Read on to learn how.
The Password Assistant (pictured above) is available when OS X prompts you for a password in Accounts or when you manually create a new Password item in the Keychain. Simply click on the lock and the Password Assistant springs into action offering up some secure passwords for you like so:
You have a few options with Password Assistant:
- The type of password you are going to create. Password Assistant offers:
- Manual - This allows you to manually enter a password of your choice, which is great to see how good (or how bad) your current passwords are.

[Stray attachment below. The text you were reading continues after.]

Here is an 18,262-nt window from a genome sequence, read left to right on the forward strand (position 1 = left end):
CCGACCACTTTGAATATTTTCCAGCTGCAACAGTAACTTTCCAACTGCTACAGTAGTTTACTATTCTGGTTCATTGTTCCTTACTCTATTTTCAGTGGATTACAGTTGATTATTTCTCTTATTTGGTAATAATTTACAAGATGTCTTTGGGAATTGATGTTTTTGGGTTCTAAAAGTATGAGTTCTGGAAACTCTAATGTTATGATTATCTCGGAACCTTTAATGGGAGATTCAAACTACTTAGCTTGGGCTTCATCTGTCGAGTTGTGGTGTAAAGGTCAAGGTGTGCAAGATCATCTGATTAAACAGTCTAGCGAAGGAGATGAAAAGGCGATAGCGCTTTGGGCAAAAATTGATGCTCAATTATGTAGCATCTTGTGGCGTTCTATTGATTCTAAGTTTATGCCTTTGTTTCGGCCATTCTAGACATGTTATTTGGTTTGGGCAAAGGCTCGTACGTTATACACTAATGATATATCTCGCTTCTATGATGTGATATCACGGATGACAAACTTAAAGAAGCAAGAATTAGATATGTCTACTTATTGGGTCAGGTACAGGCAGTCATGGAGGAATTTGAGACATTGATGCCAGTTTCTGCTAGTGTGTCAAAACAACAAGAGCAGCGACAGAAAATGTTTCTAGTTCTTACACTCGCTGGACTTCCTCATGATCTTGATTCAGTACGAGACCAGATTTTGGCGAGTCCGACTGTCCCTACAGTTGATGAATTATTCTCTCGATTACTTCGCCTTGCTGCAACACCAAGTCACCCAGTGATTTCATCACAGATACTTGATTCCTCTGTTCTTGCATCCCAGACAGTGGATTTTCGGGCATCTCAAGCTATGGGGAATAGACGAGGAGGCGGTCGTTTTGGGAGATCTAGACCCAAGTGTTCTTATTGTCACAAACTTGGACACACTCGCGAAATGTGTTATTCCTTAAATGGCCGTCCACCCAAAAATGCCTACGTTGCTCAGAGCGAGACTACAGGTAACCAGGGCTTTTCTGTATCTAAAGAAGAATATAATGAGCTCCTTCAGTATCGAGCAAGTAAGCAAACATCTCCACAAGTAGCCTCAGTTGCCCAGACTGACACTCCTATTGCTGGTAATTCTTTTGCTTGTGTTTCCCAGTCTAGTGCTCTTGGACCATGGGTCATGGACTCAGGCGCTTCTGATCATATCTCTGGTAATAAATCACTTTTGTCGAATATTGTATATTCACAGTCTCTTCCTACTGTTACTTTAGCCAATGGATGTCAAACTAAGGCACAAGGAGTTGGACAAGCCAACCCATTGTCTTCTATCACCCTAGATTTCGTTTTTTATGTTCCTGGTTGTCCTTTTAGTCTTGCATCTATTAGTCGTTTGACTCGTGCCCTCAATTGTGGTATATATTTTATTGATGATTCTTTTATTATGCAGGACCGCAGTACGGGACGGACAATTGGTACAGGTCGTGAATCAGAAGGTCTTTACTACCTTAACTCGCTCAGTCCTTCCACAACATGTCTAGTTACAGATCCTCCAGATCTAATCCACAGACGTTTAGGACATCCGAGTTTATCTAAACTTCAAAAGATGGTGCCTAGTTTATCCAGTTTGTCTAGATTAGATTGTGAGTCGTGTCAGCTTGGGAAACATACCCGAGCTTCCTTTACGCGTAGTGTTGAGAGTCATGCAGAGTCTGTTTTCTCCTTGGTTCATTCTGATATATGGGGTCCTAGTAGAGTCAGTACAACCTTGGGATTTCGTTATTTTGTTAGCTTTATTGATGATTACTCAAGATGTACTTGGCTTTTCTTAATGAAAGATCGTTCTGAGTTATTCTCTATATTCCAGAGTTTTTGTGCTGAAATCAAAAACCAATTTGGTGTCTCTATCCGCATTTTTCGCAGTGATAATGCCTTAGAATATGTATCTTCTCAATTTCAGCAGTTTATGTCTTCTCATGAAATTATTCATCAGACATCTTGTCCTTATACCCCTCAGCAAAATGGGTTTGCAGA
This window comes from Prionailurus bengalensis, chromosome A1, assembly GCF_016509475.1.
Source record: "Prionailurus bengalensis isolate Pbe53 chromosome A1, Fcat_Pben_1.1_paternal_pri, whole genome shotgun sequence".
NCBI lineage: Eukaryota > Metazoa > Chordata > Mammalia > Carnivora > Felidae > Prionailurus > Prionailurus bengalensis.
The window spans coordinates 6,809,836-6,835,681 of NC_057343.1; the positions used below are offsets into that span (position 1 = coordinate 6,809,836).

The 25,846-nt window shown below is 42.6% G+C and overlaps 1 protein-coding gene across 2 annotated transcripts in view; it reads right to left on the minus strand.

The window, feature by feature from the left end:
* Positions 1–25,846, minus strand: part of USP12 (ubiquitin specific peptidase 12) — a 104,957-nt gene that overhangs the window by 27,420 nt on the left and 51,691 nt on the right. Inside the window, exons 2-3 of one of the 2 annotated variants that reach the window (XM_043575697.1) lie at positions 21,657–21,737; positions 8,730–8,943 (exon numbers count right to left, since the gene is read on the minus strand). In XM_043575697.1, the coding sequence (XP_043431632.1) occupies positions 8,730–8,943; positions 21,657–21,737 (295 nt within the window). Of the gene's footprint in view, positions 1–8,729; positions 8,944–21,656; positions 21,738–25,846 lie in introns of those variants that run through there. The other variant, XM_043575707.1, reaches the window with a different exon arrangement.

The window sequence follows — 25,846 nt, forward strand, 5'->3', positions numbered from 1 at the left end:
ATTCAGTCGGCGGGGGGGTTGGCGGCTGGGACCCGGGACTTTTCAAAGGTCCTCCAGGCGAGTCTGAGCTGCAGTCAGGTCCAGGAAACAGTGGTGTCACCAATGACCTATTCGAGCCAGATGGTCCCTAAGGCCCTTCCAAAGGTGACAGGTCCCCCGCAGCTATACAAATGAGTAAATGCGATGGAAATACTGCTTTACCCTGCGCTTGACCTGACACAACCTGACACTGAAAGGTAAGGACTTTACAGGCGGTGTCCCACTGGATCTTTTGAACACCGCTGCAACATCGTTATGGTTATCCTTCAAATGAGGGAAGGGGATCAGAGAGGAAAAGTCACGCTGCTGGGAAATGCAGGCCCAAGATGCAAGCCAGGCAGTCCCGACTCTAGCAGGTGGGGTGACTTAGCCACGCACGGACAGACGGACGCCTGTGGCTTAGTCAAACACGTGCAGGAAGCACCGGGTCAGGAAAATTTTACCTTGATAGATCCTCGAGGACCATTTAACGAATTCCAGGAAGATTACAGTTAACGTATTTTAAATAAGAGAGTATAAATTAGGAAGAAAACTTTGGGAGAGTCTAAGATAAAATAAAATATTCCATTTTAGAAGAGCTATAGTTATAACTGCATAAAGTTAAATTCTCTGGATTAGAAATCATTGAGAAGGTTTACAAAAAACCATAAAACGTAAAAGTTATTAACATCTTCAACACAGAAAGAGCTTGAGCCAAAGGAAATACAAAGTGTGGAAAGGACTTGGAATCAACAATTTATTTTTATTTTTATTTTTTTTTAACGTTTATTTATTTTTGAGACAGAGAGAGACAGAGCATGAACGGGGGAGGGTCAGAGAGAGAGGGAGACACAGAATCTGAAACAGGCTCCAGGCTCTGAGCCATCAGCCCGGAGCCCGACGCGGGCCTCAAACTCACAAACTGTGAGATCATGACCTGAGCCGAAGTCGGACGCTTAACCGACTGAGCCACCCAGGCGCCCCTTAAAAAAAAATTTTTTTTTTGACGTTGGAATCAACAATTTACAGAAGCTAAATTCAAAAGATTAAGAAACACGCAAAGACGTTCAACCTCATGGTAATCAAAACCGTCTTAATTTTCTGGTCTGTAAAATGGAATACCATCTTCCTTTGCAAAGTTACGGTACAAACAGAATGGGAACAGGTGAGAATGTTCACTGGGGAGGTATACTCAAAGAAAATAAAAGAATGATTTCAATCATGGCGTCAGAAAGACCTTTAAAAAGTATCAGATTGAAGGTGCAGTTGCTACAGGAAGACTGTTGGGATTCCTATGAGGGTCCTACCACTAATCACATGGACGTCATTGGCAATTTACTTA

- Memorable - Creates a password composed of a mix of words and random characters that is both easy to remember and secure.
- Letters & Numbers - Creates a password with no punctuation marks in the mix.
- Numbers Only - Good if you want a password with only numbers in it.
- Random - Completely random password, which will be tough to remember but very tough to crack.
- FIPS-181 compliant - Creates a password that complies with Government standards regarding password creation (you can read about it here).
- Once you decide on what type of password you want, you need to choose the length. Recent versions of OS X support password lengths of 8 to 31 characters (read this KB article for older versions of OS X). I'm hoping that Leopard will bring support for passphrases, but until that happens we'll have to suffer with the system limitations.
There you have it, a quick and relatively painless way to create a secure and memorable password. Because let's face it, if you can't remember your super complex password it won't do you a lick of good.